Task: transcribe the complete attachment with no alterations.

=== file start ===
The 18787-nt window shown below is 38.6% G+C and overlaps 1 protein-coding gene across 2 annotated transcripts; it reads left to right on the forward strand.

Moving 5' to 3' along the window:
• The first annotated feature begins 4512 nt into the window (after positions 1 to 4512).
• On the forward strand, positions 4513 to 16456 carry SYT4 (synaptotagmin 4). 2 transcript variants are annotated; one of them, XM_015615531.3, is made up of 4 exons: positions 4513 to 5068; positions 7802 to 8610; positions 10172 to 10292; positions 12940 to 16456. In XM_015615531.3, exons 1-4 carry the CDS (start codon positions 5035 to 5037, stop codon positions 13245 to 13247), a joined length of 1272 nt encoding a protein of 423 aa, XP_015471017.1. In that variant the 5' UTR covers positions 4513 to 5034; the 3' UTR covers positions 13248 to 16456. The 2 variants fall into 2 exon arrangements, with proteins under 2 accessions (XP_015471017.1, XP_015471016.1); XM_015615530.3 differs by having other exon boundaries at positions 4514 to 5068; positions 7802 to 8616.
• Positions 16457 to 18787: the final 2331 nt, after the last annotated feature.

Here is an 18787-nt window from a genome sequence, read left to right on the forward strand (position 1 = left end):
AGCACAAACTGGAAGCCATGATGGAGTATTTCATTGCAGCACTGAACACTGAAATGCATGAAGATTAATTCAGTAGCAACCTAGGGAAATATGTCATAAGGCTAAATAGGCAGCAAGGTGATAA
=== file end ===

The 18787-nt window shown below is 38.6% G+C and overlaps 1 protein-coding gene across 2 annotated transcripts; it reads left to right on the forward strand.

Moving 5' to 3' along the window:
• The first annotated feature begins 4512 nt into the window (after positions 1 to 4512).
• On the forward strand, positions 4513 to 16456 carry SYT4 (synaptotagmin 4). 2 transcript variants are annotated; one of them, XM_015615531.3, is made up of 4 exons: positions 4513 to 5068; positions 7802 to 8610; positions 10172 to 10292; positions 12940 to 16456. In XM_015615531.3, exons 1-4 carry the CDS (start codon positions 5035 to 5037, stop codon positions 13245 to 13247), a joined length of 1272 nt encoding a protein of 423 aa, XP_015471017.1. In that variant the 5' UTR covers positions 4513 to 5034; the 3' UTR covers positions 13248 to 16456. The 2 variants fall into 2 exon arrangements, with proteins under 2 accessions (XP_015471017.1, XP_015471016.1); XM_015615530.3 differs by having other exon boundaries at positions 4514 to 5068; positions 7802 to 8616.
• Positions 16457 to 18787: the final 2331 nt, after the last annotated feature.

Here is an 18787-nt window from a genome sequence, read left to right on the forward strand (position 1 = left end):
AGCACAAACTGGAAGCCATGATGGAGTATTTCATTGCAGCACTGAACACTGAAATGCATGAAGATTAATTCAGTAGCAACCTAGGGAAATATGTCATAAGGCTAAATAGGCAGCAAGGTGATAA